Looking for a freelance job with little actual experience, writer Paul Kemp travels to Puerto Rico to hopefully work for a troubled newspaper willing to consider his application. Though he gets a position as the tourism and horoscope columnist, he finds himself struggling to even keep track of himself as he continues to consume large amounts of alcohol. Paul moves in with Sala, a photographer who has an equally challenged relationship with alcohol, and Moberg, a drug addict who is able to avoid getting fired. Before leaving the hotel paid for by his boss, he met a young woman who happened to be the fiancee of Sanderson, a freelance realtor who has plans for Paul. He sets up an opportunity to help support him financially if Paul can aid in the process of taking over some land for the sake of a real estate scam. When Paul’s drinking causes him to get into trouble on multiple occasions, he has to find a way out of a hole that alcohol cannot fill.
Starring: Johnny Depp (Paul Kemp), Aaron Eckhardt (Sanderson), Michael Rispoli (Sala), Amber Heard (Chenault), Richard Jenkins (Lotterman), Giovanni Ribisi (Moberg)
While Depp’s characters tend to be a little off their rocker, this one follows the trend but due more to intoxication than having an eccentric personality. There is never a perfect sense of who he is as a person, as the alcohol masks any real character development. This tends to be the same for Michael Rispoli, but he at least has an intriguing quirk of narrating his thoughts out loud. Eckhardt has his trademark intensity and was a good fit for his role. Ribisi is an excellent supporting character in the way he fuels some of the bad decisions and provides a great comedic relief to an otherwise difficult to follow film.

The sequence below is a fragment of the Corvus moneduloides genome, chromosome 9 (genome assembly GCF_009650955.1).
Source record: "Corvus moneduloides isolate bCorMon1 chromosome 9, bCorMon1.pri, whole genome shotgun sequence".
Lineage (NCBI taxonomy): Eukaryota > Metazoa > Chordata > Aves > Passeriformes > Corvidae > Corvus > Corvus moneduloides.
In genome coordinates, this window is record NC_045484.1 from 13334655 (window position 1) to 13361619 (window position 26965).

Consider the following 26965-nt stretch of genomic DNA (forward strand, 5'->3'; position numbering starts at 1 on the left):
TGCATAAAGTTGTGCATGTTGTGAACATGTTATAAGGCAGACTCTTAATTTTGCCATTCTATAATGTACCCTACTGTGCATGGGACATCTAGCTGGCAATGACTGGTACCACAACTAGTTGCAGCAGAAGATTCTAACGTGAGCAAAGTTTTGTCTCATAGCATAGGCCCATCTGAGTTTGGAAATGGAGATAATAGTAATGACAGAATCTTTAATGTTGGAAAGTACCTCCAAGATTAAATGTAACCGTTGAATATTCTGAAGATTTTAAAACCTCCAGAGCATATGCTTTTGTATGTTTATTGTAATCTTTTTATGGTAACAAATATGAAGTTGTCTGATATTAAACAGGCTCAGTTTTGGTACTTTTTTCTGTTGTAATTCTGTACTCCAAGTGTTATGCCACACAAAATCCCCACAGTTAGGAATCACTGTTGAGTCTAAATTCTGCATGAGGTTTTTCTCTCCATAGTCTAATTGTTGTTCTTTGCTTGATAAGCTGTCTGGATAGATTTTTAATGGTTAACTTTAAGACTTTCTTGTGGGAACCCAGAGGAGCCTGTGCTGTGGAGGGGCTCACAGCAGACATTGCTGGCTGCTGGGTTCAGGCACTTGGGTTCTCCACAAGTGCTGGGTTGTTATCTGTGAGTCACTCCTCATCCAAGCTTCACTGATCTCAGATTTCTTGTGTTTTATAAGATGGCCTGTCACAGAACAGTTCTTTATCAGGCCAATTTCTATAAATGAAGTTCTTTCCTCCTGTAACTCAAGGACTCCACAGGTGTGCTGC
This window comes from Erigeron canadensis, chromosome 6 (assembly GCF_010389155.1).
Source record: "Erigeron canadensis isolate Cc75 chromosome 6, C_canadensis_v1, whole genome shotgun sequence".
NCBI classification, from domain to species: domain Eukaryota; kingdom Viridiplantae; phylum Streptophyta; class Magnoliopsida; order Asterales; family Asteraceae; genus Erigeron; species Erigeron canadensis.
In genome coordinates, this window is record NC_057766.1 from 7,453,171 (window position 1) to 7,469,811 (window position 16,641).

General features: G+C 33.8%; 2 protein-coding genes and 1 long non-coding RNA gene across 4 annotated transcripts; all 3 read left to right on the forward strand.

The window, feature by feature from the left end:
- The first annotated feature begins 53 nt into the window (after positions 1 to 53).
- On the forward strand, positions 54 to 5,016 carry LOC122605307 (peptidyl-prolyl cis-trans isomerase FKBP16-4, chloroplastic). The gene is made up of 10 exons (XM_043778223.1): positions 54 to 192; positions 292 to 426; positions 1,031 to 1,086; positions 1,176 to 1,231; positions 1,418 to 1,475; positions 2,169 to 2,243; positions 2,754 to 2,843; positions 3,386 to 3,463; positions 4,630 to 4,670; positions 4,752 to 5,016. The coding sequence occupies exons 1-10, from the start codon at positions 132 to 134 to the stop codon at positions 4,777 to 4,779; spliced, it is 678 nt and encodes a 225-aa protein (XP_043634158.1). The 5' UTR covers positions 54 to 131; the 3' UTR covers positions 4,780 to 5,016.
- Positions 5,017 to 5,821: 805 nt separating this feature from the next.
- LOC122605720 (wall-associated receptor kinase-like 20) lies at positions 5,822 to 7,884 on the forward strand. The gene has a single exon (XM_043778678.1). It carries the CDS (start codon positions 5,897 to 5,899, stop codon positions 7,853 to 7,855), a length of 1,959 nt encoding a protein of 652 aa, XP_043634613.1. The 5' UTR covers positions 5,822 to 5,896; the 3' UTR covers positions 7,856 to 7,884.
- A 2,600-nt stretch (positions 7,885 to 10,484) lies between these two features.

The quirkiness of the acting and the storyline is somehow brought together by director Bruce Robinson. Based on the story of Hunter S. Thompson, the story follows this struggling writer with hopes of taking a detour before finding his voice again. The work at the newspaper was only meant to be a break from his creative slump, but when the offer came in regarding Sanderson’s real estate scheme, the experiences gave him more inspiration than he ever realized. During the experience, his alcoholism got him into a number of crazy situations, including cock fighting, carjacking and the destruction of his newspaper gig. By the time he was ready to leave Puerto Rico, he had a newfound inspiration to get back to his writing.
While the film is a dedication to the late Hunter S. Thompson, its presentation is as sloppy as its protagonist. The alcoholism is certainly a theme of the movie, but there is some difficulty in trying to follow the main storyline and get a sense of who Paul Kemp really is. Thompson’s story intended to be a play between political challenges in Puerto Rico, romance, jealousy and treachery. In possibly a similar way that Thompson’s story struggled to be picked up originally, this movie could have gone through some refinement before its release. There were still a few funny moments and redeeming characters that keep this from being a total flop.
The Rum Diary may have worked in concept but not in execution. The direction seemed as sloppy as the alcoholism displayed in the film and the story ended up feeling a little too thin to be truly enjoyable. In the end, this is a forgettable film.
Dan’s Rating: 2.0/5